Just as you would take any vehicle to get a once-over prior to a long road trip, you should also be inspecting your Jeep so your next weekend adventure doesn’t become a nightmare. When riding off-road, even on light trails, your Jeep is subject to much more stress than it is in highway driving.
Why take chances? Inspecting the following items will make Jeepin’ more fun for all!
1. Check All Your Fluids.
Check your oil, transmission fluid and other critical levels before and after every trip. Create a checklist, and don’t forget the brake fluid, coolant and windshield washer fluid.
When checking fluids, you should check for proper level as well as color. A plastic syringe with a short piece of clear hose is great for taking a sample of differential and transfer case fluids. A milky white color (a.k.a. “milkshake”) could mean that there is water contamination. This requires further inspection before you do serious damage.
If your battery is unsealed and needs water, only use distilled water. The chemicals in sink water can destroy a battery from the inside. Inspect and clean the air filter or replace it.
Nuts and Bolts
Veteran Jeeper Ed Johnson’s pre- and post-ride inspection checklist includes a number of too-often-ignored items, including:
- The levels and colors of critical fluids
- The condition of brake rotors and pads
- Loose and missing hardware along the suspension and driveline
- Mid-maneuver cracking, popping, rubbing and grinding noises
2. Check Your Tires.
Inspect your tires for cuts, rocks, nails and other damage. Make note of any damage before and after each trip. You don’t want to have a blowout on the trail or, worse, on the highway. Even if you air-down on the trail, a pressure check before you go will let you know if there is a possible leak.
3. Check Your Brakes.
Look at your brake rotors and pads. Brakes will wear faster when used in the sand and mud. Check the rotors for grooves that may indicate abnormal wear and for discoloration — a blue tinge could signify a frozen brake caliper. Jack up each wheel one at a time and check for smooth rotation. On the front wheels, also look for side-to-side play steering components or ball joints for up-and-down play.
4. Don’t Forget the Suspension and Driveline.
This is probably one of the most overlooked items. Look at the springs, shocks, control arms, track bars, drive shafts and universal joints. Check for loose or missing hardware, rub marks, rust tracks, dents in the drive shafts and universal joints for play.
Have an assistant wiggle the steering wheel back and forth about 2 inches each way. Watch the steering components for play, binding and rubbing. While you are under the Jeep, it is a good idea to hit all the grease fittings on the suspension and universal joints. Everything will be under more stress than normal. Grease is your friend!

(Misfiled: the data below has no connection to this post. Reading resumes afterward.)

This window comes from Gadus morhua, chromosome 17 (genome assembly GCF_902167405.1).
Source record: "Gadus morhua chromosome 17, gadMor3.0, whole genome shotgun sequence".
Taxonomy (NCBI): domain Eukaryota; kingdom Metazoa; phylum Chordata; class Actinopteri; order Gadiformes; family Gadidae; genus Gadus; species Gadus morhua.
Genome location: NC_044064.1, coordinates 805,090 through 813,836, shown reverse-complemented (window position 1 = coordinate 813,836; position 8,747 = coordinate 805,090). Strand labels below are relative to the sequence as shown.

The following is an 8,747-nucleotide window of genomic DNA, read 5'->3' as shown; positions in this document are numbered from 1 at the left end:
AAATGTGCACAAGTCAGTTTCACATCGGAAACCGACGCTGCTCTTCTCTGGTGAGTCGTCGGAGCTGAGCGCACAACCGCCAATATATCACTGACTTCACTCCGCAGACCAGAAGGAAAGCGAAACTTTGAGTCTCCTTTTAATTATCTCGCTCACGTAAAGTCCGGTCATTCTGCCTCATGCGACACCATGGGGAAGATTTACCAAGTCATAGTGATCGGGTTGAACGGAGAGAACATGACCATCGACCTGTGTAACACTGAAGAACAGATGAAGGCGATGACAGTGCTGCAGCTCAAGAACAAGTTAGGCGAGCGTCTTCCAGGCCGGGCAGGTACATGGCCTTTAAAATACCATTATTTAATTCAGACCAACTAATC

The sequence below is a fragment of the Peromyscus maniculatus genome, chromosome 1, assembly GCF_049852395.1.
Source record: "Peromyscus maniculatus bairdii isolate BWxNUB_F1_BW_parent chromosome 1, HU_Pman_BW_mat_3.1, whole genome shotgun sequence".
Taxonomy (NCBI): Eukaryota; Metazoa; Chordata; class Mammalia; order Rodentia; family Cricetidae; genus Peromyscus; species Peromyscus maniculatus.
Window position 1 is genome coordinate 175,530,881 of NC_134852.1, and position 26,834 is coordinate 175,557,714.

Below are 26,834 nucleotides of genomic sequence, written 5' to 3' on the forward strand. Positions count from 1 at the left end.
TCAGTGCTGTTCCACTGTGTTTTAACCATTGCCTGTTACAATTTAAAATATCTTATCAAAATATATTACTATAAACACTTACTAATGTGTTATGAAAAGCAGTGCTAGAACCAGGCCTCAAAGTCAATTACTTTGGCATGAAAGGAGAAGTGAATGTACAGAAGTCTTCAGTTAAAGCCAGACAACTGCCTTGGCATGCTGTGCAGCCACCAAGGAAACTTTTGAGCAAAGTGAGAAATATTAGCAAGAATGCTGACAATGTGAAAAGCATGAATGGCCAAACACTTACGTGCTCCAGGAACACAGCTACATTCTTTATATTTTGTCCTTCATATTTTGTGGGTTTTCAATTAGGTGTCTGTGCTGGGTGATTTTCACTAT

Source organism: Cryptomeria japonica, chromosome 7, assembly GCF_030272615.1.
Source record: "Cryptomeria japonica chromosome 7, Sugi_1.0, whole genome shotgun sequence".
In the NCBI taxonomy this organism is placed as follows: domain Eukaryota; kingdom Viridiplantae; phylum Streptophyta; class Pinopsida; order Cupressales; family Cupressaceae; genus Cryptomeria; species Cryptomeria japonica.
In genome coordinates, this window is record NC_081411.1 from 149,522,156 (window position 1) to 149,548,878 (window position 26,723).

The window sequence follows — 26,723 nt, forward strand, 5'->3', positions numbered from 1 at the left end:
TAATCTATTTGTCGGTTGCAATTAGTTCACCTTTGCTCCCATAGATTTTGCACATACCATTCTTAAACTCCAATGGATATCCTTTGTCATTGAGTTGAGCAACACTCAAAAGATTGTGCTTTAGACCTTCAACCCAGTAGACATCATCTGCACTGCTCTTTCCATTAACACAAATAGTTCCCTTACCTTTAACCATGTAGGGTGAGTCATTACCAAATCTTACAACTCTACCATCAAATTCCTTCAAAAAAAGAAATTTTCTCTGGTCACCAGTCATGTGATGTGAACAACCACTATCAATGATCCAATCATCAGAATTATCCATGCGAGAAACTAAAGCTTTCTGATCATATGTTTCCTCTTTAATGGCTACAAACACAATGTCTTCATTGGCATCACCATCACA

5. Check the Undercarriage.
Get a sense of your Jeep’s general structural condition. Look at skid plates, fenders and bumpers. Dented skid plates can interfere with steering or the fuel system if it is in the gas tank skid.
6. Check Your Recovery and Safety Gear.
Make sure your winch works. Test your CB radio and make sure your emergency roadside kit is intact. If you don’t have jumper cables, road flares, a basic first aid kit and everything you need to change a tire, buy those items today.
7. Listen Up.
While on your ride, make note of unusual noises. Listen for cracking, popping, rubbing and grinding, particularly during high articulation angles and tight turns.
8. Do a Walkaround.
Once you are off the trail, do a visual inspection. Check the drive shafts, wires and hoses. Make sure you didn’t pick up any branches or rocks. Check your lights and clean off the lenses. Dented fenders and body panels could cause an issue. Look at the tires so you don’t have a blowout on the way home.
9. Give the Baby a Bath.
After your fun in the woods, trails, rocks or mud, it’s time to wash your Jeep — and not just the outside. Hose off the frame, the brakes, the engine bay and, above all, the skid plates. Left unattended, sand and mud left will hold moisture and cause rust. It is also a very coarse abrasive that can rub through gas tanks, belts, pulleys, steering and hinges. Sand can also scratch glass if left in the wipers or window seals.
Now go back to the top of the list and inspect everything you looked at before the ride. If something doesn’t look right, fix it or get the advice of a professional. It’s better to miss a ride than to risk vehicle damage or personal injury! The name of the game is to have fun and be safe.